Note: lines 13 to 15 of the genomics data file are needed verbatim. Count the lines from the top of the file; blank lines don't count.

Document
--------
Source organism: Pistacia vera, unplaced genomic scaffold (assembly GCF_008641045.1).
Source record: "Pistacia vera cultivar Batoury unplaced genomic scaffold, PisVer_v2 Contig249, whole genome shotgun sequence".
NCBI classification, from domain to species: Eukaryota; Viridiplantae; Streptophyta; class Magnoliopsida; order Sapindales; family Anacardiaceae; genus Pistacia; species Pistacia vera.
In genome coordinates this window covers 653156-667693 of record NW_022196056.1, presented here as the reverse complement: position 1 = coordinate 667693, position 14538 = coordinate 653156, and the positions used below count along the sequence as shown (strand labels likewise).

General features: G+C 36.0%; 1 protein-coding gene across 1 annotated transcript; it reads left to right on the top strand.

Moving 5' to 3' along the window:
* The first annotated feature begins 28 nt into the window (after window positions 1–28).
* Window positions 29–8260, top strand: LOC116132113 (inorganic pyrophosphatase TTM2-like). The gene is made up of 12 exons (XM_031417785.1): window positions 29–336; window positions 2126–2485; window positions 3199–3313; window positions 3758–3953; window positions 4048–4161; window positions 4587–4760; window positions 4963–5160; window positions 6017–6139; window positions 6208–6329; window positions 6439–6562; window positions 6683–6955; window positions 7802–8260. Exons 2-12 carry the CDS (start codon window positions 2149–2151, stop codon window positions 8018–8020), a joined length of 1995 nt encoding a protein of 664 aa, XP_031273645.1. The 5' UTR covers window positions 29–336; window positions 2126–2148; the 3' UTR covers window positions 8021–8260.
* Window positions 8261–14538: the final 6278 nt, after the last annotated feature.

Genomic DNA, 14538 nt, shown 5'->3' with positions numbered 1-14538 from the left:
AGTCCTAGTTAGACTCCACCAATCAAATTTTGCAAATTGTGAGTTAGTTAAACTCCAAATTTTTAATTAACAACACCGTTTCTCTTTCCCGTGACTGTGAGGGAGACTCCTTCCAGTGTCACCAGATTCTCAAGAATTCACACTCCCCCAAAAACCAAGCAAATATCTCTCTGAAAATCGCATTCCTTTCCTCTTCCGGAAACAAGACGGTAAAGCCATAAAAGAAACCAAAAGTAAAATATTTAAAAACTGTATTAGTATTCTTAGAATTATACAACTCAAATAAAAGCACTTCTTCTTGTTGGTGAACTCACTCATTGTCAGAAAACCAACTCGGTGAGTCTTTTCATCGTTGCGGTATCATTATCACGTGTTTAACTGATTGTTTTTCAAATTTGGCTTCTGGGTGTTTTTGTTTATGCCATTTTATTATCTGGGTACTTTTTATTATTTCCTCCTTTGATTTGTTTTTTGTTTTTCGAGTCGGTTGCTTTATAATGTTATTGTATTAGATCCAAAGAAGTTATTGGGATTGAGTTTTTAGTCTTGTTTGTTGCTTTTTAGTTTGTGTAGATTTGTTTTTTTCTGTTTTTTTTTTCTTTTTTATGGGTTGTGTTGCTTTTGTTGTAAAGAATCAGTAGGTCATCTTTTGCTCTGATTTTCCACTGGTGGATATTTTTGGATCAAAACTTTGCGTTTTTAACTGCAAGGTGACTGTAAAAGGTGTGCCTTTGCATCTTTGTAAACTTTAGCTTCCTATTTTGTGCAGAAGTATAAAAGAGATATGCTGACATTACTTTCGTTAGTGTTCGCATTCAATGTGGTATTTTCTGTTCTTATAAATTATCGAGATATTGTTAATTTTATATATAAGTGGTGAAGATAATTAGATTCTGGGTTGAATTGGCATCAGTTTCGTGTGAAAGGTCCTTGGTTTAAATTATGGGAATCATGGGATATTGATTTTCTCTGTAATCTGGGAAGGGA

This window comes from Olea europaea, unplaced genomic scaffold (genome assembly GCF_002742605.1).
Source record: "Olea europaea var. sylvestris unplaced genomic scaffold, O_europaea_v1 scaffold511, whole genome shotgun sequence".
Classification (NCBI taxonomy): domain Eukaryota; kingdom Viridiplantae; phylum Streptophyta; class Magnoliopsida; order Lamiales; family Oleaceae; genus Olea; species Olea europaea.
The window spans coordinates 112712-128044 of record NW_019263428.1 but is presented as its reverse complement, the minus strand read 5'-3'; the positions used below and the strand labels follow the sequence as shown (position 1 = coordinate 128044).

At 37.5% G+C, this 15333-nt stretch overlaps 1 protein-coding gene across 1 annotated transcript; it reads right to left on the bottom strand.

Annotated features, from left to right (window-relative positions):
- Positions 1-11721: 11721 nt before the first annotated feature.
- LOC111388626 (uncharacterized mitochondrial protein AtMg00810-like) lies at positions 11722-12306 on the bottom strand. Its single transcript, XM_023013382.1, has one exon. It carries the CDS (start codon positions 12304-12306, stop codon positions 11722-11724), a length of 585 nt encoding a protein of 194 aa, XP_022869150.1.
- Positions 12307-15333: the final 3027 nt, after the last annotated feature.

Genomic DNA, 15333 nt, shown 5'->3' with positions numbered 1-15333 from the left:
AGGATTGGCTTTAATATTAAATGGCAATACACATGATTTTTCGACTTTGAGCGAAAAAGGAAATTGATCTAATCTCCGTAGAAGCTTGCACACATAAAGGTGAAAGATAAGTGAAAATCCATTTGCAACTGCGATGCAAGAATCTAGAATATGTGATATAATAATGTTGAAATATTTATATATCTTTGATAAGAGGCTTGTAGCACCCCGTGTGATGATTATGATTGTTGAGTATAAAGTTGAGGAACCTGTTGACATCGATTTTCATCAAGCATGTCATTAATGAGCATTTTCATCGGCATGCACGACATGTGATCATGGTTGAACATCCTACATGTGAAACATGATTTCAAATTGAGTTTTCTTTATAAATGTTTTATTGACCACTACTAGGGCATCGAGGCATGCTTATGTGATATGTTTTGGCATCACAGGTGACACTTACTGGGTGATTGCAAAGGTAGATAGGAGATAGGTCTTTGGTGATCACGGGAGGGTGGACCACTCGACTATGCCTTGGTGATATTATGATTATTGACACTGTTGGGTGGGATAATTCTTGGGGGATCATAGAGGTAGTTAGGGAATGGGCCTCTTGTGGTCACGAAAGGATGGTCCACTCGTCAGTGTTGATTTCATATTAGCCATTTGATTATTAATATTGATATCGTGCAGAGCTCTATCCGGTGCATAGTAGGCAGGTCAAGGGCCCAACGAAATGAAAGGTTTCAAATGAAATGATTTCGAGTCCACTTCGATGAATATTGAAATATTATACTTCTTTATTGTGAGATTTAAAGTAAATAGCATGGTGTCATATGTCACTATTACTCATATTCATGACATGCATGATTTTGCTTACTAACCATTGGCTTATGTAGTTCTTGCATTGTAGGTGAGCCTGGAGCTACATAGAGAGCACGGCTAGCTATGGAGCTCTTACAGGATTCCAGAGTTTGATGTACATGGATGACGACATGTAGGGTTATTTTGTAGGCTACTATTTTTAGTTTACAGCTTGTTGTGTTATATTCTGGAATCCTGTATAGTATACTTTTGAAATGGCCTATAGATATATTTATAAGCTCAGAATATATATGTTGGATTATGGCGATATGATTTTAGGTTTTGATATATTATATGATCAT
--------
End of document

Source record: "Olea europaea var. sylvestris unplaced genomic scaffold, O_europaea_v1 scaffold511, whole genome shotgun sequence".
Classification (NCBI taxonomy): domain Eukaryota; kingdom Viridiplantae; phylum Streptophyta; class Magnoliopsida; order Lamiales; family Oleaceae; genus Olea; species Olea europaea.
The window spans coordinates 112712-128044 of record NW_019263428.1 but is presented as its reverse complement, the minus strand read 5'-3'; the positions used below and the strand labels follow the sequence as shown (position 1 = coordinate 128044).